© Reuters. French President Emmanuel Macron, candidate for his re-election, meets with supporters during his first campaign day trip after coming first in the first round of the 2022 French presidential election, in Carvin, France, April 11, 2022. REUTERS/Benoit Tes
PARIS (Reuters) -President Emmanuel Macron is “back-pedalling” in his offer to soften his planned pension reform to seduce voters but would still execute his plans if re-elected, the head of France’s far-right Rassemblement National party Jordan Bardella said on Tuesday.
Campaigning in France’s former industrial heartland, Macron on Monday said he was prepared to readjust his planned pension reform, which is at the core of his programme for re-election.
“I am ready to change the timeline and say we don’t necessarily have to do a reform by 2030 if I feel that people are too anxious”, Macron said, adding that he was also prepared to “open the door” on pushing the pension aged to 64 rather to 65, his current proposal.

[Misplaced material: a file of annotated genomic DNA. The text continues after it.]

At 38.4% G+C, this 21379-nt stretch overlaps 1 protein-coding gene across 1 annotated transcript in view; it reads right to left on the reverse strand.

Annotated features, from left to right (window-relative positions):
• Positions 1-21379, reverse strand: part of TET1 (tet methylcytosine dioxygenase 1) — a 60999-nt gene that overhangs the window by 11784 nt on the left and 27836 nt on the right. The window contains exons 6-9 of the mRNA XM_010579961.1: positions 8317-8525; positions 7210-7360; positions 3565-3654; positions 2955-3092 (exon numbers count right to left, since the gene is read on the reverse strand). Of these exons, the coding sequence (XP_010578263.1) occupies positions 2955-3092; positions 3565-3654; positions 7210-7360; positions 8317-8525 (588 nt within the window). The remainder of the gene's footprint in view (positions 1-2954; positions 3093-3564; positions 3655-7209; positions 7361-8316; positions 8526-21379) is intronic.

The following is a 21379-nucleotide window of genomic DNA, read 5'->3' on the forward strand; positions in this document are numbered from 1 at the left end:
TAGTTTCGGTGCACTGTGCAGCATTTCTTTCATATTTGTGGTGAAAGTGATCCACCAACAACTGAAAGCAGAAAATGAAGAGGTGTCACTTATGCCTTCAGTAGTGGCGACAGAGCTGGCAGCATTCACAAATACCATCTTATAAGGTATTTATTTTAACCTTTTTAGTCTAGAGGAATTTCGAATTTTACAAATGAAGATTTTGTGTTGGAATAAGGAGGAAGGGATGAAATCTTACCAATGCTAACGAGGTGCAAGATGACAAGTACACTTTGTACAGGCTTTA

“He probably realises that it is a brutal and unheard-of social policy”, Bardella, an ally of presidential candidate Marine Le Pen, told France 2 television, adding he still believed Macron would go on to push up the retirement age to 65.
French Finance Minister Bruno Le Maire, an ally of Macron, told broadcaster CNews that Macron had not changed his plans on the pensions reform and is still “totally determined” to carry out the reform.
“We will stick to (the minimum age of) 65, but there will be options for discussing details,” said Le Maire.
Manuel Bompard, the head of the campaign of far-left candidate Jean-Luc Melenchon, who came in third in the first round, he did not agree with Macron’s or Le Pen’s retirement proposals.
“I tell Macron this: If he really wants to appeal to our voters… he has to make a clear commitment,” he said.
Speaking on Public Senat television, Bompard pointed to the possibility mentioned by Macron of carrying out a national referendum on the minimum pension age.
An Ipsos-Sopra Steria poll cited by Public Senat said 23% of Melenchon voters would now support Macron, 15% Le Pen and a further 62% did not take a position.
Macron and Le Pen traded blows on Monday as they seek to appeal to left-leaning voters who now face the tough decision whether to give their vote to a far-right populist or to a liberal many opponents branded a “president of the rich”.